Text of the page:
Man or Machine? More Turing Tests to Try

In his May 2020 "Chess to Enjoy" column in Chess Life, GM Andy Soltis offered readers a number of "Turing Test" positions, where the idea was to try and decide if it was a human or a computer who made the key winning move. He submitted seven such positions along with his column, but space limitations only allowed us to print four of them. The remaining three are given here. Here are your instructions, per Soltis' article:
Let’s see how you would do with a version of the Turing Test. In each of the following diagrams, White has a surprising move that wins by force. You can try to guess which move it is. But the main question is: Did a human find the winning move? Or did a computer find it after the game? And if a human found it, does the typical computer find the win today?
Position 1:
Show Solution
Some computers suggest 13. Rad1? but others see what the human did in Troinov-Popov, Trud Championship 1962,  14. Nxd5! exd5 15. Qxf7+!! Kxf7 15. Bxd5+ Kg6 16. f5+ Kh5 17. Bf3+ Kh4 18. g3+ Kh3 19. Bg2+ Kg4 20. Rf4+ and mates.
[pgn]

[Event "Bulgaria"]
[Site "Bulgaria"]
[Date "1962.??.??"]
[Round "?"]
[White "Yuri Troinov"]
[Black "Luben S Popov"]
[Result "1-0"]
[ECO "B88"]
[BlackElo "2465"]
[PlyCount "39"]
[EventDate "1962.??.??"]

1. e4 c5 2. Nf3 Nc6 3. d4 cxd4 4. Nxd4 Nf6 5. Nc3 d6 6. Bc4 e6 7. O-O Be7 8.
Bb3 O-O 9. Be3 a6 10. f4 d5 11. e5 Nd7 12. Qh5 Re8 {[#]} 13. Nxd5 (13. Rad1)
13... exd5 14. Qxf7+ Kxf7 15. Bxd5+ Kg6 16. f5+ Kh5 17. Bf3+ Kh4 18. g3+ Kh3
19. Bg2+ Kg4 20. Rf4+ 1-0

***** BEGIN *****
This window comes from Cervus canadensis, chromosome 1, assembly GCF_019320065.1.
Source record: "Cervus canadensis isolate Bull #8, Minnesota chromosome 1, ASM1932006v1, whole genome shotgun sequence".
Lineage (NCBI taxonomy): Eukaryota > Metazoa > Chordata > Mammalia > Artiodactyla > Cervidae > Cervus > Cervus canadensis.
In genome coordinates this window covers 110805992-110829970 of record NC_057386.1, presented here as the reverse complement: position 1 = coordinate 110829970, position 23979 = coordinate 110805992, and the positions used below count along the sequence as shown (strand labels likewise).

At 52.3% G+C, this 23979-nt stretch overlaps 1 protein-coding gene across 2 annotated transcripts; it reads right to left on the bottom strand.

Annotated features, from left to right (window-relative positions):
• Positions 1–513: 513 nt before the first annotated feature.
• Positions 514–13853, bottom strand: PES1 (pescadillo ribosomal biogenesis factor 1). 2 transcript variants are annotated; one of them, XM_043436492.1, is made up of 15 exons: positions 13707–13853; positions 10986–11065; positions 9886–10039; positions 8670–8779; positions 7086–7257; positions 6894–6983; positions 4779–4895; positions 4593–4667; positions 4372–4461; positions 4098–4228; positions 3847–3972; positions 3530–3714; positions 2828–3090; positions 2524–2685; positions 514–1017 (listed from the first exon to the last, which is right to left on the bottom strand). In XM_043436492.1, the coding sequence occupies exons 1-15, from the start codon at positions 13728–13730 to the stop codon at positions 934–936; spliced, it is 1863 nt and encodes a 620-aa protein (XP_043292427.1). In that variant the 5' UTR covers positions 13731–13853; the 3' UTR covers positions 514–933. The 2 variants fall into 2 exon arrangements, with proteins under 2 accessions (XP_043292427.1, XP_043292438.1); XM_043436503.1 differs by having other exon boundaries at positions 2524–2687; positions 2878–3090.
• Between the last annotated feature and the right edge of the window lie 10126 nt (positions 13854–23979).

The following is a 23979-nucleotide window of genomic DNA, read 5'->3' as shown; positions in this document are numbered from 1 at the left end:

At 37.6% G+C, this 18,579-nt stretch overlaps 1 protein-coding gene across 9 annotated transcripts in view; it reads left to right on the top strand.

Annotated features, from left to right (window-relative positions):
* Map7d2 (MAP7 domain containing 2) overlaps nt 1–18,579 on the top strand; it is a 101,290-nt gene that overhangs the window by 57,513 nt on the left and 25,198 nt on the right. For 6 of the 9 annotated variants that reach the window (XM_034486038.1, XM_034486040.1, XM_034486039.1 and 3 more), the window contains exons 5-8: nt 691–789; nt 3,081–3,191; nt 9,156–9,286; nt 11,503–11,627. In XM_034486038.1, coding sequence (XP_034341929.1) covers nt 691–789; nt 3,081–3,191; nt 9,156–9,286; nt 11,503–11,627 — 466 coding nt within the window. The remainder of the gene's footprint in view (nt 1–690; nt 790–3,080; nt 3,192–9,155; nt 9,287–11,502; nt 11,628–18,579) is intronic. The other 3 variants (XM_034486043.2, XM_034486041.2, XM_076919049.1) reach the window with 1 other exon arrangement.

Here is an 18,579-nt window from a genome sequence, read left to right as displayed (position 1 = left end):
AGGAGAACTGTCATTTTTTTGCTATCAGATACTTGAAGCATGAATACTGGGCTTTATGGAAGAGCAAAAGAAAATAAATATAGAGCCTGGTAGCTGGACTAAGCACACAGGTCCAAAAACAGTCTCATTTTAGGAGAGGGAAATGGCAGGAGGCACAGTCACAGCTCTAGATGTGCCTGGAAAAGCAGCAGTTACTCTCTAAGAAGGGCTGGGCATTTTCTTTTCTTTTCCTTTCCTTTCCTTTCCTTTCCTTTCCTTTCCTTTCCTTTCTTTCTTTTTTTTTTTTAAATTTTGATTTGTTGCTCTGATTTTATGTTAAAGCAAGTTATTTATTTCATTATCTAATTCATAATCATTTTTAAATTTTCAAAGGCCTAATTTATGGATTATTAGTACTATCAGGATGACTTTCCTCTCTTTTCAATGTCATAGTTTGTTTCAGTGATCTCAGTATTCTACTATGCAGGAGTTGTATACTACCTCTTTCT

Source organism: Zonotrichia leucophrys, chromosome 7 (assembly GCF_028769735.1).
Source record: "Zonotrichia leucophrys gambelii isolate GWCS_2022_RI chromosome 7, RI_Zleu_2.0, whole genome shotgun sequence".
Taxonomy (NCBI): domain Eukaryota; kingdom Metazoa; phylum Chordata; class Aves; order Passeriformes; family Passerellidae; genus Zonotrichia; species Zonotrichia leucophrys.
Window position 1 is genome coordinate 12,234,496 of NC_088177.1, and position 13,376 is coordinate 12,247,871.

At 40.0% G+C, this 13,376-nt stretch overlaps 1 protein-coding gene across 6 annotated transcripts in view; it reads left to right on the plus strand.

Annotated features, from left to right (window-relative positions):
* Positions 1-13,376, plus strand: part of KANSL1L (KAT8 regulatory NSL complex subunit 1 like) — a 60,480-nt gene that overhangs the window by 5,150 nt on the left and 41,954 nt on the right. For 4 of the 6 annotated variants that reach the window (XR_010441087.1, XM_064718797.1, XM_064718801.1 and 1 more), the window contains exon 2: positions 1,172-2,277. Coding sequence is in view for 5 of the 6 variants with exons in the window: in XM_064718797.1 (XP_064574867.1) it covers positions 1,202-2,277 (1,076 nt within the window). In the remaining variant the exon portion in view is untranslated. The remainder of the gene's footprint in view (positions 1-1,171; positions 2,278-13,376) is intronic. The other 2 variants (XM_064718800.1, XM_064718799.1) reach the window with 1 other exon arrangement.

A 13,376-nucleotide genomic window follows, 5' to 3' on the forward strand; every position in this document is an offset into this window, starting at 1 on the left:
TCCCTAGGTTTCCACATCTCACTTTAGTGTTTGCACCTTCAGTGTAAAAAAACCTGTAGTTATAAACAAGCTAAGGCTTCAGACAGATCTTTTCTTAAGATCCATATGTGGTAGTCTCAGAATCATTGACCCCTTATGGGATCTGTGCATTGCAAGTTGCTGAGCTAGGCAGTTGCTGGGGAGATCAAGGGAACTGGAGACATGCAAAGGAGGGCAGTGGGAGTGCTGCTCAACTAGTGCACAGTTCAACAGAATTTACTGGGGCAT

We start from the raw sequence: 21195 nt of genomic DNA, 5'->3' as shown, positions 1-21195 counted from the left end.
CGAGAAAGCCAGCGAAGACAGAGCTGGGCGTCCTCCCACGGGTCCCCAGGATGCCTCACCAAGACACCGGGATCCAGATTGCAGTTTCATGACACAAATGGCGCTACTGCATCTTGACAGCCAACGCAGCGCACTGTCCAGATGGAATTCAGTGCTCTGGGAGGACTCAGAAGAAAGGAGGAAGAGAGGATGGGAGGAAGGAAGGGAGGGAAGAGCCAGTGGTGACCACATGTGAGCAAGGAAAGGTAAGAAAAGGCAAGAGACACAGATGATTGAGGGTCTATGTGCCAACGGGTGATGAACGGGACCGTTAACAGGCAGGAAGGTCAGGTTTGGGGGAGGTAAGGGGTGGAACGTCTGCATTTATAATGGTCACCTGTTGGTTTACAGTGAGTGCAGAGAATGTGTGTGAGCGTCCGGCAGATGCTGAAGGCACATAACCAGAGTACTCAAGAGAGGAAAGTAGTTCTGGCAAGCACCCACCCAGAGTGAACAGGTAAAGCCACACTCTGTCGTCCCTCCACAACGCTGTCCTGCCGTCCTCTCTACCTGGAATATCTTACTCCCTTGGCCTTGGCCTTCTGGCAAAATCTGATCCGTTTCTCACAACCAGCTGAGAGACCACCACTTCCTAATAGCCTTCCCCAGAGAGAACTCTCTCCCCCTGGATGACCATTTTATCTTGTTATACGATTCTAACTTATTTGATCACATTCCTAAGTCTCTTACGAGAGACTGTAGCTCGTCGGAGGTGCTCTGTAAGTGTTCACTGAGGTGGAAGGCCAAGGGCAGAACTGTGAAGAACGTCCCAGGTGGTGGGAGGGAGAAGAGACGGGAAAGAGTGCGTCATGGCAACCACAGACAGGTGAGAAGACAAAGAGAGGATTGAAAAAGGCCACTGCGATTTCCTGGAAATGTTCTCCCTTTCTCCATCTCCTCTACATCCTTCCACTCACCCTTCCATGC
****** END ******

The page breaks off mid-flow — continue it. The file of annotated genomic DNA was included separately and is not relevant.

[/pgn]
Position 2:
Show Solution
The human played 20. Qc1? in Yusupov-Pirrot, Bundesliga 1994. Engines find 20. Bg3! followed by 21. f3! and 22. Be1, catching the queen.
[pgn]

[Event "Bundesliga 1994/95"]
[Site "Germany"]
[Date "1994.??.??"]
[Round "?"]
[White "Artur Yusupov"]
[Black "Dieter Pirrot"]
[Result "1-0"]
[ECO "D03"]
[PlyCount "73"]
[EventDate "1994.??.??"]

1. d4 Nf6 2. Nf3 g6 3. Bg5 Bg7 4. c3 d5 5. Nbd2 O-O 6. e3 Nbd7 7. Be2 Re8 8.
O-O e5 9. Nb3 c6 10. Rc1 a5 11. a4 Qb6 12. Nfd2 exd4 13. cxd4 Qb4 14. Bf4 Bf8
15. Bc7 Re6 16. Na1 Qxb2 17. Nc2 Ne4 18. Nxe4 Rxe4 19. Rb1 Qc3 {[#]} 20. Qc1 (
20. Bg3) 20... b6 21. f3 Ba3 22. Qd1 Rxe3 23. Nxe3 Qxe3+ 24. Kh1 Bb4 25. Bg3
Bb7 26. Rb3 Qe7 27. Bd3 c5 28. Bb5 Nf8 29. Be5 Ne6 30. f4 Nxd4 31. Bxd4 cxd4
32. f5 Rc8 33. fxg6 hxg6 34. Rbf3 Rc7 35. Qxd4 Qe4 36. Qf6 Rc2 37. Qxf7+ 1-0

[/pgn]
Position 3:
Show Solution
In Levitt-Flear, Plymouth 1989, White eventually won after 26. b4? Computers today – and apparently some eagle-eyed kibitzers after the game – spotted 26. Nd8! followed by Qf8+ or Nxe6. There are winning lines such as 26…Qe7 27. Nxe6 g6 28. Bh3 and Qg3.
[pgn]

[Event "BCF-ch"]
[Site "Plymouth ENG"]
[Date "1989.08.??"]
[Round "?"]
[White "Jonathan Levitt"]
[Black "Glenn Flear"]
[Result "1/2-1/2"]
[ECO "D16"]
[PlyCount "59"]
[EventDate "1989.??.??"]

1. d4 d5 2. c4 c6 3. Nf3 Nf6 4. Nc3 dxc4 5. a4 Bg4 6. Ne5 Bh5 7. h3 Na6 8. g4
Bg6 9. Bg2 Nb4 10. O-O Bc2 11. Qd2 Bb3 12. Qf4 h6 13. Be3 e6 14. Ne4 Nbd5 15.
Qf3 Bd6 16. Nxd6+ Qxd6 17. Rac1 Nxe3 18. fxe3 Bxa4 19. h4 Qc7 20. g5 hxg5 21.
hxg5 Nd5 22. e4 Nb6 23. Nxf7 Qh2+ 24. Kf2 Rh4 25. Ke3 Qc7 {[#]} 26. b4 (26. Nd8
Qe7 27. Nxe6 g6 28. Bh3) 26... cxb3 27. Rc5 Nd7 28. e5 Qb6 29. Nd6+ Kd8 30.
Qf8+ 1/2-1/2

[/pgn]

Comments

In reply to by anonymous_stub (not verified)

In the May issue Test Question 1 shows the Morphy game with a solution of 34.a4 bxa3 e.p. 35.rg7+ Kh8 36.Nf8. But why is this needed as after 35... Re1+ if 36.Kg2 allows the King to get to h3 protected by the pawn on g3? Is the pawn on g3 not supposed to be there? ... or am I not seeing something correctly?

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